See 4.3.2 for a description of this threat. For discussion purposes denial of service is broken into three major categories message flooding, resource exhaustion and application crashes.

OPC UA minimizes the loss of Availability caused by Message flooding by minimizing the amount of processing done with a Message before the Message is authenticated. This prevents an attacker from leveraging a small amount of effort to cause the legitimate OPC UA Application to spend a large amount of time responding, thus taking away processing resources from legitimate activities.

GetEndpoints (specified in OPC 10000-4) and OpenSecureChannel (specified in OPC 10000-4) are the only services that the Server handles before the Client is authenticated. The response to GetEndpoints is only a set of static information so the Server does not need to do much processing. The response to OpenSecureChannel consumes significant Server resources because of the signature and encryption processing. OPC UA has minimized this processing, but it cannot be eliminated.

The Server implementation could protect itself from floods of OpenSecureChannel Messages in two ways.

First, the Server could intentionally delay its processing of OpenSecureChannel requests once it receives more than some minimum number of bad OpenSecureChannel requests. It should also issue an alarm to alert plant personnel that an attack is underway that could be blocking new legitimate OpenSecureChannel calls.

Second, when an OpenSecureChannel request attempts to exceed the Server’s specified maximum number of concurrent channels the Server replies with an error response without performing the signature and encryption processing. Certified OPC UA Servers are required to specify their maximum number of concurrent channels in their product documentation as specified in OPC 10000-7.

OPC UA user and Client Authentication reduce the risk of a legitimate Client being used to mount a flooding attack. See the reconciliation of Authentication in 5.2.3.

The Client protects itself from floods by have a max message size limit, automatically closing connection where the limit is exceeded. The Clients also ignore extra responses that might be received and closes the connection.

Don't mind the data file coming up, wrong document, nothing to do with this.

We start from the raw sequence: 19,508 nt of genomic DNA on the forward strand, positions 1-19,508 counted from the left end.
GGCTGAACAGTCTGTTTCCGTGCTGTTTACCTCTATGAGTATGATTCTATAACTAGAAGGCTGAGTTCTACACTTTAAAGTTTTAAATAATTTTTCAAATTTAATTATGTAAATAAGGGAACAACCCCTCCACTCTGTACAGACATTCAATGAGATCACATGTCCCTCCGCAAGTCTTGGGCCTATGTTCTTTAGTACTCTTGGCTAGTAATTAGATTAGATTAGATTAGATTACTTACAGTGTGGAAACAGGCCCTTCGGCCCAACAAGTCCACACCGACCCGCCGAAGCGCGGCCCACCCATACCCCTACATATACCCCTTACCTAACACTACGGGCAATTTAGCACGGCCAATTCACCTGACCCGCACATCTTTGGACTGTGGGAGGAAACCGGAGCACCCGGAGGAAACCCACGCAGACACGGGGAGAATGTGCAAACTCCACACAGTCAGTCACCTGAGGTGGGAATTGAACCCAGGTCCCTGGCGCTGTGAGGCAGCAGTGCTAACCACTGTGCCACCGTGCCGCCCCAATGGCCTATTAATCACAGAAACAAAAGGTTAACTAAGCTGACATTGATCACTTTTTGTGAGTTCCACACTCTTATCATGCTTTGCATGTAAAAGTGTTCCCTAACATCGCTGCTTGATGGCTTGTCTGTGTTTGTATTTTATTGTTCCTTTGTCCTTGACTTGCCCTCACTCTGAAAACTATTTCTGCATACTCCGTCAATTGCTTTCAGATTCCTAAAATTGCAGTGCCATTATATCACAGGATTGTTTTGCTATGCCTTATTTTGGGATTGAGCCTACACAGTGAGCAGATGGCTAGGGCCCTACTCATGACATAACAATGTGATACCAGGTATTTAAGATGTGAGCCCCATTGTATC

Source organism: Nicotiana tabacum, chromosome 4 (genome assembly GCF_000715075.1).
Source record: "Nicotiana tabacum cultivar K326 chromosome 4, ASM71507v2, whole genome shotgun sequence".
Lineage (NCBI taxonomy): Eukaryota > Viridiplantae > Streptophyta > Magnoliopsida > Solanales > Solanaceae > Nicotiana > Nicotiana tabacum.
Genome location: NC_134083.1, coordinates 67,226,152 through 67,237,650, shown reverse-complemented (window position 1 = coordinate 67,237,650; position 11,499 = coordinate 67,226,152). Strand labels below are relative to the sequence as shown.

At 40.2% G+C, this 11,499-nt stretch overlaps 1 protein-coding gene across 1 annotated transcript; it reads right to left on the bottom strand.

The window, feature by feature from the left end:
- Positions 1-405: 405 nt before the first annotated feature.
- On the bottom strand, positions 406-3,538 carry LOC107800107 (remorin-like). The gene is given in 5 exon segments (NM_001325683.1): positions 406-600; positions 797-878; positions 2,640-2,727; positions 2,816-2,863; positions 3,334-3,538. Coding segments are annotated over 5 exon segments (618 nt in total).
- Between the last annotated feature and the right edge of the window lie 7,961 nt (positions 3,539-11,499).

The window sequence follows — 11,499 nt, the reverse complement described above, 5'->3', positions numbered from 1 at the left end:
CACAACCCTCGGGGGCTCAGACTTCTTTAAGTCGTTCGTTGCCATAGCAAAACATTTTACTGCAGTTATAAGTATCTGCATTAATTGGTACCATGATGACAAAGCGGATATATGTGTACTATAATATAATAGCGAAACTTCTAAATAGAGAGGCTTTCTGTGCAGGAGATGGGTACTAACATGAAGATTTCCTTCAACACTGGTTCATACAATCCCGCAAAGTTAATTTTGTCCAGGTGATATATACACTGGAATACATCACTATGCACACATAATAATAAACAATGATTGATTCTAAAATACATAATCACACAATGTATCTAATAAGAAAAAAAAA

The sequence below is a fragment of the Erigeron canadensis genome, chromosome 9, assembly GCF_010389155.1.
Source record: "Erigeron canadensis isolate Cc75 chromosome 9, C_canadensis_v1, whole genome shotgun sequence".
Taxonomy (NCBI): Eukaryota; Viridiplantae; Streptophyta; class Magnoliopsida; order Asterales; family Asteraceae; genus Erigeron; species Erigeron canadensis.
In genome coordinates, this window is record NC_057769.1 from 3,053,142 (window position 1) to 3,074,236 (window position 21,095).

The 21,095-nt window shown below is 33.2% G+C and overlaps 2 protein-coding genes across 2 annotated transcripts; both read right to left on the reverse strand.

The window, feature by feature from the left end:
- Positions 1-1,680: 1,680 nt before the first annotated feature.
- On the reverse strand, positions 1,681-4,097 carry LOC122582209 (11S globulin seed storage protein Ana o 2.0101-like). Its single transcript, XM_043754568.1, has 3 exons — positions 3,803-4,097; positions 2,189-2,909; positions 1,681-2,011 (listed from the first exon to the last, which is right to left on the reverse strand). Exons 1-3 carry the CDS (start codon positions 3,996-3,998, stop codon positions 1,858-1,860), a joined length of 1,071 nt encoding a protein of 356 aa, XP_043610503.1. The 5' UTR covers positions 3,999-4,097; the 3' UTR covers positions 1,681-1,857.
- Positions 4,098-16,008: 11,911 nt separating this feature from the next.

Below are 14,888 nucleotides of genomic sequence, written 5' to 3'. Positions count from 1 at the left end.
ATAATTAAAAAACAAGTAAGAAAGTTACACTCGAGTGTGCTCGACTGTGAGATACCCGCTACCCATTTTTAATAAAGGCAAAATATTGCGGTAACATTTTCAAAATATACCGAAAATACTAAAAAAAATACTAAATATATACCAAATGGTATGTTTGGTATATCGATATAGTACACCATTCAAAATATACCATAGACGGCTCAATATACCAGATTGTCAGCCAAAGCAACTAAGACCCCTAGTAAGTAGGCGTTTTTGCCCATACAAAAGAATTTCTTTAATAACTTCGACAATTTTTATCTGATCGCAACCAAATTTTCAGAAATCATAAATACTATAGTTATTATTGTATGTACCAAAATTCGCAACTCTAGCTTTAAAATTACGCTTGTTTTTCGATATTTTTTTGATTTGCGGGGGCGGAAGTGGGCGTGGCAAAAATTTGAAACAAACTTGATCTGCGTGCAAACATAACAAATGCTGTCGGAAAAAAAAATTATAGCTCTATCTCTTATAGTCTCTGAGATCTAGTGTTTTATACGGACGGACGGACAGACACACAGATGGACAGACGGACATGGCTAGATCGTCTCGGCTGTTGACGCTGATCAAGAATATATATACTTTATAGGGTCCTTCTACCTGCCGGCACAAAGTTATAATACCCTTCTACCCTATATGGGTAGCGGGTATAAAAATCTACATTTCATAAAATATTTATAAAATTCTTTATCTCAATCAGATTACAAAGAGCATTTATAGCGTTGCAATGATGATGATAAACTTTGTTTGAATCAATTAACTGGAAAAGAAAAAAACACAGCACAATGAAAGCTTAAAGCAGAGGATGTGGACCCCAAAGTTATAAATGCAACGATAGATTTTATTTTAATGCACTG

In PubSub, the Subscriber filters messages that it processes based on header information, allowing it to quickly discard any messages that do not conform to its required filter. In addition, the message signature is checked to eliminate any message that is well formed, but not from the desired SecurityGroup. PubSub can also be configured for unicast instead of multicast, which allows the network infrastructure to block multicast flooding attacks.

OPC UA Auditing functionality provides the site with evidence that can help the site discover that flooding attacks are being mounted and find ways to prevent similar future attacks (see 4.14). As a best practice, Audit Events should be monitored for excessive connection requests.

OPC UA relies upon the site CSMS to prevent attacks such as Message flooding at protocol layers and systems that support OPC UA.

OPC UA user and Client Authentication reduce the risk of a legitimate Client being used to mount a resource exhaustion attack. Additionally, Server Auditing allows the detection of the Client if a resource exhaustion attack was carried out by a legitimate Client. Servers are also required to recycle OpenSecureChannel request that have not been completed (specified in OPC 10000-4), this will eliminate attacks from non-legitimate Clients. Resource exhaustion attacks do not apply to PubSub Systems, since no sessions or resources are allocated.

OPC UA provides certification of OPC UA Applications. The lab testing and certification includes testing by injecting error and junk commands which might discover common faults. OPC Foundation stacks are also fuzz tested to ensure they are resilient to errors. Although a certified OPC UA Application does not guarantee fault free operation, the certified OPC UA Application is more likely to be resilient to application crashes caused by denial of service attacks.